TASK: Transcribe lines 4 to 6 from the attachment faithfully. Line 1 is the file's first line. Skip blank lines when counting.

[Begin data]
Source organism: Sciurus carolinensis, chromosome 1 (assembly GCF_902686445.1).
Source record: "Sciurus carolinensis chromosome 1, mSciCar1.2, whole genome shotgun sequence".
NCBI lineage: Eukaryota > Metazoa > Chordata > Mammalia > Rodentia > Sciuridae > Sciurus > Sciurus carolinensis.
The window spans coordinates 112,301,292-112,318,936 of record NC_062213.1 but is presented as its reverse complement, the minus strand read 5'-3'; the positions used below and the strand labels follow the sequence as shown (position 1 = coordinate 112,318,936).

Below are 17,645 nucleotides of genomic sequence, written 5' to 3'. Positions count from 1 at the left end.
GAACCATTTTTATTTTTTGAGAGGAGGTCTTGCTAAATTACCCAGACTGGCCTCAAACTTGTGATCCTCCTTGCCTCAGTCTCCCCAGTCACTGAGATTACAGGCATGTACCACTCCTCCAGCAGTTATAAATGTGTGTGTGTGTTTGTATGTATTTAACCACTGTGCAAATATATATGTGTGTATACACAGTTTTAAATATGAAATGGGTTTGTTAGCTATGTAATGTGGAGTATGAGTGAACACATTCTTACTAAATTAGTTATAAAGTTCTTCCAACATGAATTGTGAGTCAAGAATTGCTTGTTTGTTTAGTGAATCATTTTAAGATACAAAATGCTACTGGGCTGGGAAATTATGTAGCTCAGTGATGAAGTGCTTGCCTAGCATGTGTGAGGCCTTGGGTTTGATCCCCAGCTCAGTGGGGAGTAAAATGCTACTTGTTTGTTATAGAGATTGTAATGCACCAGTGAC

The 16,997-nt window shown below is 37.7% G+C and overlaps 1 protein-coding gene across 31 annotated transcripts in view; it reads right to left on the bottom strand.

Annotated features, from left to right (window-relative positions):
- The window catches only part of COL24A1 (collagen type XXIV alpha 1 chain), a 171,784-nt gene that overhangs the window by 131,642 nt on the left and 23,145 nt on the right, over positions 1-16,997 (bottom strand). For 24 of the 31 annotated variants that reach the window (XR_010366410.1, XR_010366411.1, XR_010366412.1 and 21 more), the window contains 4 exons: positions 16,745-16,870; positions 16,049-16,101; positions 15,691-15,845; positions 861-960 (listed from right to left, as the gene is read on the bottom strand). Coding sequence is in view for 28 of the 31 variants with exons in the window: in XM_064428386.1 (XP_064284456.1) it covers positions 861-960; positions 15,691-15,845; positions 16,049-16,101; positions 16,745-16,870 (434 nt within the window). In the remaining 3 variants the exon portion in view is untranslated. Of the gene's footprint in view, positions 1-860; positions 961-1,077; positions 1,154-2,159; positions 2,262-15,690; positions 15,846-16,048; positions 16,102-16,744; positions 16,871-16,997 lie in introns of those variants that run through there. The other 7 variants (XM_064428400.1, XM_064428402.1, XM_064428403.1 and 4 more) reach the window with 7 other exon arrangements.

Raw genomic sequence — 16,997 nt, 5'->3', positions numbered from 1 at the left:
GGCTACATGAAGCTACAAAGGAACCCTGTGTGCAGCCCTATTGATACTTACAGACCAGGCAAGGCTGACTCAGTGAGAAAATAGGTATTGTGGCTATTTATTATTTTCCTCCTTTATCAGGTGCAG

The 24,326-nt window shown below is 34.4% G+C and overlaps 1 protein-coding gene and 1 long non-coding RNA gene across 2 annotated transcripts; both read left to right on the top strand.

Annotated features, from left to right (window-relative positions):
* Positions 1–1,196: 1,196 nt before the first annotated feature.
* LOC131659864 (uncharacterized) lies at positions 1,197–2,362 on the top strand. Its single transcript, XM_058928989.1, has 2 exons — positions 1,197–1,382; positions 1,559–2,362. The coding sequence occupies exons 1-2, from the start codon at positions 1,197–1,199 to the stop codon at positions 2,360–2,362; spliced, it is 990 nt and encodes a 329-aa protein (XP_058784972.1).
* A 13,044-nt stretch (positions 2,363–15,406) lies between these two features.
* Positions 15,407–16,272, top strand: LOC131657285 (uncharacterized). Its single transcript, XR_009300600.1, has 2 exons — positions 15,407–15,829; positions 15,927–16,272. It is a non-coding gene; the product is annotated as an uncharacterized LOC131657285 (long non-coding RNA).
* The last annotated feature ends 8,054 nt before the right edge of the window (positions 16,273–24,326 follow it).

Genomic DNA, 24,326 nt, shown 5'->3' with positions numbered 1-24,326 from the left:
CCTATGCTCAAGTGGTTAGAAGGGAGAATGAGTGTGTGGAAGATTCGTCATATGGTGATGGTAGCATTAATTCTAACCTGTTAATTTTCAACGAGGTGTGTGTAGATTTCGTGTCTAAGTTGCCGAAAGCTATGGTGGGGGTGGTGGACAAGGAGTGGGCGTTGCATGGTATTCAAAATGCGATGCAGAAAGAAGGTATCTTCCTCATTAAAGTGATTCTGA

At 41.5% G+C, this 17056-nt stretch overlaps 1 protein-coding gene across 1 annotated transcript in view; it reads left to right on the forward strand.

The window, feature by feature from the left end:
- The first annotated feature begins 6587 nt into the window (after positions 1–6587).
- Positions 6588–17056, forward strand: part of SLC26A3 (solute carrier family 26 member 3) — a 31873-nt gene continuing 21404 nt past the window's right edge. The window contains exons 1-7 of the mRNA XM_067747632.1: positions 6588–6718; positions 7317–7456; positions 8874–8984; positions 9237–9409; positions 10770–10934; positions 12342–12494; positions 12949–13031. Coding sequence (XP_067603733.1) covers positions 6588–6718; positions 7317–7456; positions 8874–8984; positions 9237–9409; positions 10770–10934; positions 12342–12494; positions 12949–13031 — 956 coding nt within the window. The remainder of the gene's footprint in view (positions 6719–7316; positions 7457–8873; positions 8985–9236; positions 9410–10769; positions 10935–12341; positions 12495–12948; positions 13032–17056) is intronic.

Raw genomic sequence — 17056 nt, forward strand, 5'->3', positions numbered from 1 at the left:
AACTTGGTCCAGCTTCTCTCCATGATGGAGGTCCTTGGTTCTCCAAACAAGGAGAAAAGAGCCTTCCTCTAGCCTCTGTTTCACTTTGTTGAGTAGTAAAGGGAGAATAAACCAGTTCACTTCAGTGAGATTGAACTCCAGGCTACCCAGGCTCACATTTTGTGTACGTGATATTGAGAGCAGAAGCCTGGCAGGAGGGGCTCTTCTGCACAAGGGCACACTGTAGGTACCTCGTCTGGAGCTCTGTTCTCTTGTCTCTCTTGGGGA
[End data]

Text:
The window spans coordinates 112,301,292-112,318,936 of record NC_062213.1 but is presented as its reverse complement, the minus strand read 5'-3'; the positions used below and the strand labels follow the sequence as shown (position 1 = coordinate 112,318,936).

Below are 17,645 nucleotides of genomic sequence, written 5' to 3'. Positions count from 1 at the left end.
GAACCATTTTTATTTTTTGAGAGGAGGTCTTGCTAAATTACCCAGACTGGCCTCAAACTTGTGATCCTCCTTGCCTCAGTCTCCCCAGTCACTGAGATTACAGGCATGTACCACTCCTCCAGCAGTTATAAATGTGTGTGTGTGTTTGTATGTATTTAACCACTGTGCAAATATATATGTGTGTATACACAGTTTTAAATATGAAATGGGTTTGTTAGCTATGTAATGTGGAGTATGAGTGAACACATTCTTACTAAATTAGTTATAAAGTTCTTCCAACATGAATTGTGAGTCAAGAATTGCTTGTTTGTTTAGTGAATCATTTTAAGATACAAAATGCTACTGGGCTGGGAAATTATGTAGCTCAGTGATGAAGTGCTTGCCTAGCATGTGTGAGGCCTTGGGTTTGATCCCCAGCTCAGTGGGGAGTAAAATGCTACTTGTTTGTTATAGAGATTGTAATGCACCAGTGAC